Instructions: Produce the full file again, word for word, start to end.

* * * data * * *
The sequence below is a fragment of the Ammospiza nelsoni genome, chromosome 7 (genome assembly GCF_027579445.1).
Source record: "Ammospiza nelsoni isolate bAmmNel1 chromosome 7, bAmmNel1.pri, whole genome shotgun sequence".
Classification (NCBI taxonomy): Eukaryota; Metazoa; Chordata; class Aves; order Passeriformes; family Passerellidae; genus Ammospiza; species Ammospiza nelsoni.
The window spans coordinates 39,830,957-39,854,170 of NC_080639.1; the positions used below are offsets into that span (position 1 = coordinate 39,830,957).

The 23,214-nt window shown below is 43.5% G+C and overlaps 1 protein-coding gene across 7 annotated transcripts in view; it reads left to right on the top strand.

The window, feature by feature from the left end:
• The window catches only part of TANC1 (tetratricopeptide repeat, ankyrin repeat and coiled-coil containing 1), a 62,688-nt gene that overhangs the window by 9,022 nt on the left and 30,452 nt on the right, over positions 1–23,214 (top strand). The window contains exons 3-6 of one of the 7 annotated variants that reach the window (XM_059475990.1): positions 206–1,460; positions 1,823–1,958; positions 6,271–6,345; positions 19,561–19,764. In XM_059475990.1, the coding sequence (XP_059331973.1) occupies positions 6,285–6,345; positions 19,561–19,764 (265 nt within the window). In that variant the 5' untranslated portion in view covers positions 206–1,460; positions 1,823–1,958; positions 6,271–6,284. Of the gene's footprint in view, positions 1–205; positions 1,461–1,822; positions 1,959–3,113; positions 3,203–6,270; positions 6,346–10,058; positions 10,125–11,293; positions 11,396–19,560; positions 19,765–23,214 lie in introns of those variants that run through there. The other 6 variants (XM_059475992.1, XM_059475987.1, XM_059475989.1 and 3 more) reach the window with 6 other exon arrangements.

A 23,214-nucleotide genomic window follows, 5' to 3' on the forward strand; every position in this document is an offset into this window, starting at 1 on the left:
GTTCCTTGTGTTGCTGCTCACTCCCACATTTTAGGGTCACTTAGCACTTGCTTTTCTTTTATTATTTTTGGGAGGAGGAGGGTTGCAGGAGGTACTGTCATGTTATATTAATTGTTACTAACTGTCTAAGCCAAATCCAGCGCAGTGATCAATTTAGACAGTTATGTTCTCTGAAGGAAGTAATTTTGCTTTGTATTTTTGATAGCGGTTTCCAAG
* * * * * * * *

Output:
The sequence below is a fragment of the Ammospiza nelsoni genome, chromosome 7 (genome assembly GCF_027579445.1).
Source record: "Ammospiza nelsoni isolate bAmmNel1 chromosome 7, bAmmNel1.pri, whole genome shotgun sequence".
Classification (NCBI taxonomy): Eukaryota; Metazoa; Chordata; class Aves; order Passeriformes; family Passerellidae; genus Ammospiza; species Ammospiza nelsoni.
The window spans coordinates 39,830,957-39,854,170 of NC_080639.1; the positions used below are offsets into that span (position 1 = coordinate 39,830,957).

The 23,214-nt window shown below is 43.5% G+C and overlaps 1 protein-coding gene across 7 annotated transcripts in view; it reads left to right on the top strand.

The window, feature by feature from the left end:
• The window catches only part of TANC1 (tetratricopeptide repeat, ankyrin repeat and coiled-coil containing 1), a 62,688-nt gene that overhangs the window by 9,022 nt on the left and 30,452 nt on the right, over positions 1–23,214 (top strand). The window contains exons 3-6 of one of the 7 annotated variants that reach the window (XM_059475990.1): positions 206–1,460; positions 1,823–1,958; positions 6,271–6,345; positions 19,561–19,764. In XM_059475990.1, the coding sequence (XP_059331973.1) occupies positions 6,285–6,345; positions 19,561–19,764 (265 nt within the window). In that variant the 5' untranslated portion in view covers positions 206–1,460; positions 1,823–1,958; positions 6,271–6,284. Of the gene's footprint in view, positions 1–205; positions 1,461–1,822; positions 1,959–3,113; positions 3,203–6,270; positions 6,346–10,058; positions 10,125–11,293; positions 11,396–19,560; positions 19,765–23,214 lie in introns of those variants that run through there. The other 6 variants (XM_059475992.1, XM_059475987.1, XM_059475989.1 and 3 more) reach the window with 6 other exon arrangements.

A 23,214-nucleotide genomic window follows, 5' to 3' on the forward strand; every position in this document is an offset into this window, starting at 1 on the left:
GTTCCTTGTGTTGCTGCTCACTCCCACATTTTAGGGTCACTTAGCACTTGCTTTTCTTTTATTATTTTTGGGAGGAGGAGGGTTGCAGGAGGTACTGTCATGTTATATTAATTGTTACTAACTGTCTAAGCCAAATCCAGCGCAGTGATCAATTTAGACAGTTATGTTCTCTGAAGGAAGTAATTTTGCTTTGTATTTTTGATAGCGGTTTCCAAG